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, 42 (12), 836-839

Involvement of RUNX and BRD Family Members in Restriction Point


Involvement of RUNX and BRD Family Members in Restriction Point

Jung-Won Lee et al. Mol Cells.


A tumor is an abnormal mass of tissue that arises when cells divide more than they should or do not die when they should. The cellular decision regarding whether to undergo division or death is made at the restriction (R)-point. Consistent with this, an increasingly large body of evidence indicates that deregulation of the R-point decision-making machinery accompanies the formation of most tumors. Although the R-point decision is literally a matter of life and death for the cell, and thus critical for the health of the organism, it remains unclear how a cell chooses its own fate. Recent work demonstrated that the R-point constitutes a novel oncogene surveillance mechanism operated by R-point-associated complexes of which RUNX3 and BRD2 are the core factors (Rpa-RX3 complexes). Here, we show that not only RUNX3 and BRD2, but also other members of the RUNX and BRD families (RUNX1, RUNX2, BRD3, and BRD4), are involved in R-point regulation.

Keywords: BRD; RUNX; restriction point.

Conflict of interest statement


The authors have no potential conflicts of interest to disclose.


Fig. 1
Fig. 1. Transient interaction between RUNXs and BRDs early after serum stimulation
(A) Amino acid sequence similarities between RUNX1, RUNX2, and RUNX3. Conserved lysines (K) recognized by bromodomain 1 (BD1) of BRD2 are indicated. (B) Schematic of wild-type (BRD2-WT) and mutant BRD2. BD1 interacts with RUNX3 acetylated at K-94 and K-171; BD2 interacts with acetylated histones H4K4-ac, H4K12-ac, and H3K14-ac. Y113 and Y386 are essential tyrosines in BD1 and BD2, respectively. Y > F indicates a tyrosine-to-phenylalanine mutation. (C) HEK293 cells were transfected with Myc-RUNX1, FLAG-BRD2-WT, and FLAG-BRD2 mutant described in Figure 1B. Cells were serum-starved for 24 h, and then stimulated with 10% serum. Cells were harvested 2 h later, and the interactions of the proteins were measured by co-IP and IB, as indicated. (D) HEK293 cells were transfected with Myc-RUNX2, FLAG-BRD2-WT, and FLAG-BRD2 mutant, and then treated as described in Figure 1C. Protein–protein interactions were measured by IP and IB as indicated. (E) HEK293 cells were transfected with Myc-RUNX1, Myc-RUNX2, or Myc-RUNX3; serum-starved for 24 h; and then stimulated with 10% serum. Cells were harvested at the indicated time points, and the levels of the indicated proteins and their time-dependent interactions were measured by co-IP and IB. (F) HEK293 cells were transfected with Myc-KRASG12D with Myc-RUNX1, Myc-RUNX2, or Myc-RUNX3, and treated as described in Figure 1E. The levels of the indicated proteins and their time-dependent interactions were measured by co-IP and IB.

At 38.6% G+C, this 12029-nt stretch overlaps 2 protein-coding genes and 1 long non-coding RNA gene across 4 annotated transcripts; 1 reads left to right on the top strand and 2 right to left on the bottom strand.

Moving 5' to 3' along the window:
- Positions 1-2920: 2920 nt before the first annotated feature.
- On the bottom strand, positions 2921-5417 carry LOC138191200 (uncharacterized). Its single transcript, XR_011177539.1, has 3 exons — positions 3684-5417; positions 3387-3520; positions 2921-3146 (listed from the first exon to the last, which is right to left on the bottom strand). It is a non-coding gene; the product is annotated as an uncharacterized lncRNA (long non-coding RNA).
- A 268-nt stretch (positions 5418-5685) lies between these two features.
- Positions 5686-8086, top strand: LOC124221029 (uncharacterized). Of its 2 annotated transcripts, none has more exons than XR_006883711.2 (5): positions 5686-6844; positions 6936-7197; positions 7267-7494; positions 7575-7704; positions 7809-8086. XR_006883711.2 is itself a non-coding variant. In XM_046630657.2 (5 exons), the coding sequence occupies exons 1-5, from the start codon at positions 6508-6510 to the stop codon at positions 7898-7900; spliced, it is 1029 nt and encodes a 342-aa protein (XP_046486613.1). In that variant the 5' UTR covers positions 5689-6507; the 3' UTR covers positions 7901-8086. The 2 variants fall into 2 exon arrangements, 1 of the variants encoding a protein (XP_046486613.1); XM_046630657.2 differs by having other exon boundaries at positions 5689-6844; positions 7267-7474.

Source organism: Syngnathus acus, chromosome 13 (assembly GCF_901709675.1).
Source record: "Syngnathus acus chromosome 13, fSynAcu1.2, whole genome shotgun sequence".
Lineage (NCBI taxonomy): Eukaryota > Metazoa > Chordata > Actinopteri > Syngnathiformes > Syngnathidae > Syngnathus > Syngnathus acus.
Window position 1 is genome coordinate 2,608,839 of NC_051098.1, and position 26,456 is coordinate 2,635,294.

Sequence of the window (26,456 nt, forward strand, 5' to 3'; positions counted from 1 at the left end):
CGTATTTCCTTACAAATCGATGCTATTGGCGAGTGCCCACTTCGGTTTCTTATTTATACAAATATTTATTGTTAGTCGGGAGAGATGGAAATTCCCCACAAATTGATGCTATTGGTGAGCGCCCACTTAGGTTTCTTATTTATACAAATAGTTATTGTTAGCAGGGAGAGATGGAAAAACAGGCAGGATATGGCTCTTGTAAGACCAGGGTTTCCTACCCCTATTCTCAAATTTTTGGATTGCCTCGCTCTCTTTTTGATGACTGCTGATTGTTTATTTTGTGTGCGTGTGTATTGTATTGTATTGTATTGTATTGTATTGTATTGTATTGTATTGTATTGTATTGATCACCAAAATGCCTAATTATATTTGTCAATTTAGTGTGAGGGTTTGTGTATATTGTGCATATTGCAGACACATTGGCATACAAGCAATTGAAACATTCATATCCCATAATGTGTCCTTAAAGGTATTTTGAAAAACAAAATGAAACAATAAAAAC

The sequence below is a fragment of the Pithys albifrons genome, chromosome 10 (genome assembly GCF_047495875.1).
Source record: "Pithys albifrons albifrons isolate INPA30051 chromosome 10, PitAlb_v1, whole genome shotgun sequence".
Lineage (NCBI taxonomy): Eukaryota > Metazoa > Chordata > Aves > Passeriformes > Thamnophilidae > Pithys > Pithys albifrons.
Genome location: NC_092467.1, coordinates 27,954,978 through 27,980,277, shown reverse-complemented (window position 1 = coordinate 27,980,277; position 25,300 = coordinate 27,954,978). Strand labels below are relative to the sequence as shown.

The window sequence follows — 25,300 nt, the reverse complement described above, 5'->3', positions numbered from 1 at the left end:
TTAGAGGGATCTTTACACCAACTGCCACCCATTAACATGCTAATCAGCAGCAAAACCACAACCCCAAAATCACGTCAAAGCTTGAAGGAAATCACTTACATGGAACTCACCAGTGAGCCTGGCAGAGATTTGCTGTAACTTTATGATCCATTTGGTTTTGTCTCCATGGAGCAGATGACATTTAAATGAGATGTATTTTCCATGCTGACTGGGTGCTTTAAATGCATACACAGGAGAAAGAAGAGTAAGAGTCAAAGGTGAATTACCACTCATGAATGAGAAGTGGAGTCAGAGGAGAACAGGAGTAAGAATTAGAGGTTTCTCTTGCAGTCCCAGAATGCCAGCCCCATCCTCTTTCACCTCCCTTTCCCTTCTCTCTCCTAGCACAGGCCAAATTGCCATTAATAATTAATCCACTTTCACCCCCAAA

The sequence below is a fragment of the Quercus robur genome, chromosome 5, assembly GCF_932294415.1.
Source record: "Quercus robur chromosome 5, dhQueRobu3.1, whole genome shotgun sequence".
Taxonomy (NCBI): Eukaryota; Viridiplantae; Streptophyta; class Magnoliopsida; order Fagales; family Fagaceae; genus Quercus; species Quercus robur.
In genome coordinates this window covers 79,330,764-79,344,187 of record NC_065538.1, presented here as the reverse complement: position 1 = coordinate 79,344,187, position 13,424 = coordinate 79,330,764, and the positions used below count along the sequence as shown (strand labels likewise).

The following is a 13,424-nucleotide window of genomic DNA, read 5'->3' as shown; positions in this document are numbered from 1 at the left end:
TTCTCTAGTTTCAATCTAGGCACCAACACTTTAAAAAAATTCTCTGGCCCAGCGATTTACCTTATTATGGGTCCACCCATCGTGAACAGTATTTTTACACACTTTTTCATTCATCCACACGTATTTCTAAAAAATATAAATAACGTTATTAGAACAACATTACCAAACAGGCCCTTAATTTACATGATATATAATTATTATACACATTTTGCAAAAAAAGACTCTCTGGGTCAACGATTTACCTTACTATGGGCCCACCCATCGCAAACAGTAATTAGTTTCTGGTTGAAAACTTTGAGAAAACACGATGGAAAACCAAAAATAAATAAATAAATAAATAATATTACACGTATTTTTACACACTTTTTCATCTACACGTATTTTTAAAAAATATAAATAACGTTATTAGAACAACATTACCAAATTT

Fig. 2
Fig. 2. The predicted sequential molecular events for the R-point decision
Upon mitogenic stimulation, p300 associates with RUNXs and acetylates RUNXs and histones. One hour after mitogenic stimulation, BRDs bind both acetylated RUNXs and acetylated histone through their bromodomains. Subsequently, SWI/SNF, MLL1/5, and TFIID bind to the C-terminal region of BRDs. The large complex of which RUNXs are the core was named Rpa-RX-AC. When the RAS-MEK signal is downregulated, the Cyclin D1–HDAC4–PRC1 complex binds to Rpa-RX-AC, yielding Rpa-RX-TR. The Cyclin D1–HDAC4–PRC1 complex dissociates from Rpa-RX-TR to form Rpa-RX-RE. The cell cycle then progresses toward S-phase. If K-RAS is constitutively activated, the RAS-MEK signal is not downregulated, and Rpa-RX-AC is maintained for a long time; consequently, the cell cycle arrests or the cell undergoes apoptosis.

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